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Cardiac Rehab Program: Med Diet Treats Metabolic Syndrome

People with any three of five common symptoms – high blood pressure, high blood sugar, large waist circumference, low HDL cholesterol and high triglycerides – are said to have Metabolic Syndrome, a condition associated with many health risks, including diabetes and heart disease. Because Metabolic Syndrome usually leads to serious disease, researchers at the University of Michigan Medical School set out to design a lifestyle program to combat Metabolic Syndrome. 126 obese over-50 adults with Metabolic Syndrome followed a program consisting of 12 weekly ninety-minute sessions, evenly divided between exercise and nutrition education focusing on the Mediterranean Diet. At the end of the program, patients had lost on average 6.2kg (13.6 lbs), with significant reductions in waist circumference, body fat, blood pressure, triglycerides, and depression. About 20% of those finishing the program no longer had Metabolic Syndrome, and 42% had lost at least one symptom, thanks to the Med Diet and exercise.

Journal of Cardiopulmonary Rehabilitation and Prevention, July 4, 2011 [Epub ahead of print]

Olive Oil May Be Protective Against Strokes

Older people who consume plenty of olive oil may reduce their risk of stroke by as much as 41%. That’s the conclusion of researchers from the University of Bordeaux, who followed more than 7,000 people over the age of 65, in the French cities of Bordeaux, Dijon, and Montpelier, for more than five years. Compared to those who seldom or never used olive oil, those with the heaviest self-reported use of olive oil lowered their risk of suffering a stroke during the five-year duration of the study from 2.6% to 1.5% – a 41% drop.

Neurology, June 15, 2011 [Epub ahead of print]

Metabolic Syndrome Factors Improve with Med Diet

In a 12-week randomized trial, 89 women with Metabolic Syndrome were divided into two groups, one consuming a Mediterranean-style low-glycemic-load diet and the other receiving the same diet with the addition of a “medical food” containing phytosterols, soy protein, hops and acacia. At the end of the trial, researchers at the University of Connecticut noted that both groups had similar decreases in waist circumference, blood pressure and plasma triglycerides. Cholesterol levels also improved in both groups, though slightly more in the Med Diet + medical food group.

Journal of Clinical Lipidology, May-June 2011; 5(3):188-96. Epub 2011 Mar 11.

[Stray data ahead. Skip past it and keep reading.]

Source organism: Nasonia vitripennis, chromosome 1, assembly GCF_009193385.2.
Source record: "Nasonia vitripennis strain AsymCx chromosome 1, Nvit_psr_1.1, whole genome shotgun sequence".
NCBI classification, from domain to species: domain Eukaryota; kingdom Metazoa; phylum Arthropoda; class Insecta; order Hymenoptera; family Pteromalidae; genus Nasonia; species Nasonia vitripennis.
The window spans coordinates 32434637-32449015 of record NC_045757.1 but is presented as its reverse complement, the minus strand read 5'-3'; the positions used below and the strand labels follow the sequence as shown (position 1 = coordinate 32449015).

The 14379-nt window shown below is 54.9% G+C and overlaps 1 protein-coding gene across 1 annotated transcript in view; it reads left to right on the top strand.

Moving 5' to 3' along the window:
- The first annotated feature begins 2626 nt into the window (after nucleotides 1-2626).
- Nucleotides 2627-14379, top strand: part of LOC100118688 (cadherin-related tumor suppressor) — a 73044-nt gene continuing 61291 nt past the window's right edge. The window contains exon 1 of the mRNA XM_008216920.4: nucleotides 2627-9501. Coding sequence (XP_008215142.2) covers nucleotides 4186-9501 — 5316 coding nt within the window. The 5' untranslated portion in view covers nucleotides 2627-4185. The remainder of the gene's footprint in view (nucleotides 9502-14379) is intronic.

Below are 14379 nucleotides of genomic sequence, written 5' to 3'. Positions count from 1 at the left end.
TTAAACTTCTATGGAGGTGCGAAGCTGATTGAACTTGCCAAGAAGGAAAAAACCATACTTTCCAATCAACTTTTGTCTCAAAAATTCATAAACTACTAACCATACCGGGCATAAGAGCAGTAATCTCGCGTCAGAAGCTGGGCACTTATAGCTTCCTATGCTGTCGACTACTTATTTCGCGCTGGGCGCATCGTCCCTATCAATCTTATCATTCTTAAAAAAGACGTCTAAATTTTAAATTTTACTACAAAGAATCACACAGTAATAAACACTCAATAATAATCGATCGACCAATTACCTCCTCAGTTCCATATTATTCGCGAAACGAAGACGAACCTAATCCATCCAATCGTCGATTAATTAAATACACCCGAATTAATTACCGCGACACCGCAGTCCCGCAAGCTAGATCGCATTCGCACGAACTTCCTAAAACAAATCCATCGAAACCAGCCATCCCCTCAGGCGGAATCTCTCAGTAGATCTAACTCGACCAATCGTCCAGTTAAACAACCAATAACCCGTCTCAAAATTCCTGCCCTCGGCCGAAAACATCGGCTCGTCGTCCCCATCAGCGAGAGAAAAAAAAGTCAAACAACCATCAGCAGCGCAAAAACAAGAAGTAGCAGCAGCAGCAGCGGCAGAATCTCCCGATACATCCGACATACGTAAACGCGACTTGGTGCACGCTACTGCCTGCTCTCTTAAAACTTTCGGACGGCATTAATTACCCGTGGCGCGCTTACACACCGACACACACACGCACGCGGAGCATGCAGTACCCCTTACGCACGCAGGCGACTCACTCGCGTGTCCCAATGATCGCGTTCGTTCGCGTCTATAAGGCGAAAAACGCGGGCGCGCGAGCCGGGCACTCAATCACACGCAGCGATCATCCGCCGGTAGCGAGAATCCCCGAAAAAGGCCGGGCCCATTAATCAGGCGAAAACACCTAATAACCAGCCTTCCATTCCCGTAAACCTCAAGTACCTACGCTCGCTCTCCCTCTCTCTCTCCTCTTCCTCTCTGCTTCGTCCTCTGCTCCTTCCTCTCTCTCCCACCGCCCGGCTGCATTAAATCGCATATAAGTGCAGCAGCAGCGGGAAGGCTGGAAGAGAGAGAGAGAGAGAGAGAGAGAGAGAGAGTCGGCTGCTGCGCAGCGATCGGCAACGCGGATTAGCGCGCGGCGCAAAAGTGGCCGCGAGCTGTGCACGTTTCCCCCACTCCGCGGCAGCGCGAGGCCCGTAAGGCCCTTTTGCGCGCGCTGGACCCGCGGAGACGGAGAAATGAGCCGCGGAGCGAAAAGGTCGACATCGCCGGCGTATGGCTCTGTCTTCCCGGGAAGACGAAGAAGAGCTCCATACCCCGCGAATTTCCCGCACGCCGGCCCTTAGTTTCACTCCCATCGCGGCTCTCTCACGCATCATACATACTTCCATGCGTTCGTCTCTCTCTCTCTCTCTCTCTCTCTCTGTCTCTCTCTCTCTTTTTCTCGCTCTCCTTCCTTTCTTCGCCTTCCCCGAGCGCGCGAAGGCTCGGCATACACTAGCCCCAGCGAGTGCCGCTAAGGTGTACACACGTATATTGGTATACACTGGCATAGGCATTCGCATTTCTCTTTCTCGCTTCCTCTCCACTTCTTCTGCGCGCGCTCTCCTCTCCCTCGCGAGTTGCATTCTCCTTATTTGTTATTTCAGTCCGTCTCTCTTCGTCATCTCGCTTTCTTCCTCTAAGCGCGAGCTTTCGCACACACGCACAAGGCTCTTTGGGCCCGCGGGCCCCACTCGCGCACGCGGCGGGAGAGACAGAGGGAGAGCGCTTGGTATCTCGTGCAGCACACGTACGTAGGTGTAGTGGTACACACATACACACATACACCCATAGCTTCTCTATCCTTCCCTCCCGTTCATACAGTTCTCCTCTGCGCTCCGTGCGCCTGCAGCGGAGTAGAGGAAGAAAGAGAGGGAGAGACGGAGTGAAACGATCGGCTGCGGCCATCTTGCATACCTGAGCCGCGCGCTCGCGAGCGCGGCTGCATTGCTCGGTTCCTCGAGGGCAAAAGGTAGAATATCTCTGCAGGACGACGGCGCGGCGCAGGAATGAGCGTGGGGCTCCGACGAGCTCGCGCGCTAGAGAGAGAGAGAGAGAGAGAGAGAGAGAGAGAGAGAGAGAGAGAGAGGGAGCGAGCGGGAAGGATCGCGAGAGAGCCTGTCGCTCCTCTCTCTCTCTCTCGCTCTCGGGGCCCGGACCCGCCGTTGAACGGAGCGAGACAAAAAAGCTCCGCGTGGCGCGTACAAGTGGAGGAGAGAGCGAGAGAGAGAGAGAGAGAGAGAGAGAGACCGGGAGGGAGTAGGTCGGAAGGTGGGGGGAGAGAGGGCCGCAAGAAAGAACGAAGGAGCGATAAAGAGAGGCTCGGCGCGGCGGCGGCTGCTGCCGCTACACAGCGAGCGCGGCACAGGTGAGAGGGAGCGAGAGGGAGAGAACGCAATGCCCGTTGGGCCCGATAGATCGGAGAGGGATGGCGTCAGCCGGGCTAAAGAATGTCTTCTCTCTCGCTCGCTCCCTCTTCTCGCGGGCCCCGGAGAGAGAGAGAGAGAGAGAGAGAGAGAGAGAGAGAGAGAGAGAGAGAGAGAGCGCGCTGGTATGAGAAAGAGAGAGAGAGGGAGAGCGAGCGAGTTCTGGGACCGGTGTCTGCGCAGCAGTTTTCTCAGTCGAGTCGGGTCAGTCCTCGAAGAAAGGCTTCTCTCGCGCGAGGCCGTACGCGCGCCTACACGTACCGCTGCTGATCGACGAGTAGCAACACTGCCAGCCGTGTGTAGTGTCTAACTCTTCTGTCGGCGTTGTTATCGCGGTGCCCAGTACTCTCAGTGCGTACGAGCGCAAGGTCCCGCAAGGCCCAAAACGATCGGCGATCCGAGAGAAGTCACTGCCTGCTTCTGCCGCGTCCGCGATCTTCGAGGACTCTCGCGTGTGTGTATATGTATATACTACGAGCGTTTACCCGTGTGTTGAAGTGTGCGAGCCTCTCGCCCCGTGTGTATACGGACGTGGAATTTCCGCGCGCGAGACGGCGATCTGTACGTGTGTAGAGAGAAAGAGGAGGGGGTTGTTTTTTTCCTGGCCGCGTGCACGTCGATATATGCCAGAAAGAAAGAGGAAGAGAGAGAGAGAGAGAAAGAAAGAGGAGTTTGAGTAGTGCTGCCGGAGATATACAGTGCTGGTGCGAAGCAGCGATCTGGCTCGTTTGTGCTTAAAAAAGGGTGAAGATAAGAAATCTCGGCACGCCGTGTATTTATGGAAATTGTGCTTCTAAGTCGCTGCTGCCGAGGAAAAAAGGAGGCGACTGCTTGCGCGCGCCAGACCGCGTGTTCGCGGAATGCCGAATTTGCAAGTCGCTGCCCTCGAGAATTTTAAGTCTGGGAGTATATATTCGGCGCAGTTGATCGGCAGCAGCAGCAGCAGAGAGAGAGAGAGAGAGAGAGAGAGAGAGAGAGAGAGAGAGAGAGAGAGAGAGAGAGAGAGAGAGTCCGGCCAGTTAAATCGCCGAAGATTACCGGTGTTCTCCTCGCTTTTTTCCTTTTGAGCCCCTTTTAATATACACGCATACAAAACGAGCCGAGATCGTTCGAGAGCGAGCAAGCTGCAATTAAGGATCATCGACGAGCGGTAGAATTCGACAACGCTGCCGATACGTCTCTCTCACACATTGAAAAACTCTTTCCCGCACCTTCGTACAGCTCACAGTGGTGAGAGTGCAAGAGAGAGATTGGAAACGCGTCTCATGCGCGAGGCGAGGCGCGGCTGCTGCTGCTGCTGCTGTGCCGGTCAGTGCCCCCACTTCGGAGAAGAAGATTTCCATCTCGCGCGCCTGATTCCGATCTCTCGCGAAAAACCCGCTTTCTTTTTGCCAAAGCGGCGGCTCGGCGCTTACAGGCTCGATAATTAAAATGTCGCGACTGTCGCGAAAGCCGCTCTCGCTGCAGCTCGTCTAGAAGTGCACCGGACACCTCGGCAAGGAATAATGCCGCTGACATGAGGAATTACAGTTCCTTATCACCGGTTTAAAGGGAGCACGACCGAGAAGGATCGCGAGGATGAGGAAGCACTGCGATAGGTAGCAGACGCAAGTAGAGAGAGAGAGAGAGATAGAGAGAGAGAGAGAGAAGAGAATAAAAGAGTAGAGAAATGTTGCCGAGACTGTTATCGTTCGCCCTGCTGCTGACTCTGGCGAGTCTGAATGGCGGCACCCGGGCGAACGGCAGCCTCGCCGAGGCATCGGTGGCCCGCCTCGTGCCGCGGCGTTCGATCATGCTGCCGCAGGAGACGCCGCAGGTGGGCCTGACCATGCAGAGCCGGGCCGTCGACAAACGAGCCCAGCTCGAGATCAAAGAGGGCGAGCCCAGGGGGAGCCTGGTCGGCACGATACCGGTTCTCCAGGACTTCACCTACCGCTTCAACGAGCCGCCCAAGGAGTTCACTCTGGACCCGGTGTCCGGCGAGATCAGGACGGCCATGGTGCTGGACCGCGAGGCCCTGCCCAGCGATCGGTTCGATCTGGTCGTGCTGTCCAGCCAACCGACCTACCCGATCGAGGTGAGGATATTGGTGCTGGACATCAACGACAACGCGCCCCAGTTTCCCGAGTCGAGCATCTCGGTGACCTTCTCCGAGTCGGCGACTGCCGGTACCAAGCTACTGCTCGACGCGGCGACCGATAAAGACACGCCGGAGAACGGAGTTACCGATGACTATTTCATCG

Med Diet Improves Health Markers of Kids with Type 1 Diabetes

Italian researchers at the University of Piemonte Orientale studied the diets of 96 children and adolescents with type 1 diabetes, before and after these young people and their families attended training with a dietitian on how to follow a traditional Mediterranean Diet. After six months, the children’s dietary lipids and cholesterol improved, while fiber consumption increased.
Journal of Endocrinological Investigation, May 27, 2011 [Epub ahead of print]

Olive Oil, Almonds or Walnuts? All of the Above!

Scientists in Barcelona and São Paulo conducted a crossover study to compare the effects of virgin olive oil, almonds, and walnuts in lowering cholesterol in subjects with high cholesterol levels. Subjects ate a healthy “run in” diet for four weeks first, to put all participants at a similar starting place. Then, each person spent 4 weeks on each of three diets: one enriched with virgin olive oil (VOO), one enriched with walnuts, and one with almonds. LDL (“bad”) cholesterol was reduced on average 7.3%, 10.8% and 13.4% after the VOO, walnut, and almond diets, respectively, with total cholesterol and LDL/HDL ratio improving similarly. Researchers concluded that all three of these healthy foods contribute to the heart-health benefits of the Mediterranean Diet.

Nutrition, Metabolism, and Cardiovascular Diseases, March 19, 2011 [Epub ahead of print]

Med Diet Reduces Risk of Metabolic Syndrome

To assess the Mediterranean Diet’s effect on metabolic syndrome, scientists in Greece and Italy conducted a meta-analysis of 50 peer-reviewed Med Diet studies (including 35 clinical trials) involving more than half a million people. Metabolic Syndrome is considered to be present if someone has three or more of the following: high blood pressure, high blood sugar, large waist circumference, low HDL cholesterol, and high triglycerides. The researchers found that the Med Diet improved all five risk factors, and overall reduced the risk of Metabolic Syndrome. They concluded that “this dietary pattern can be easily adopted by all population groups and various cultures, and cost-effectively serve for primary and secondary prevention of Metabolic Syndrome and its individual components.”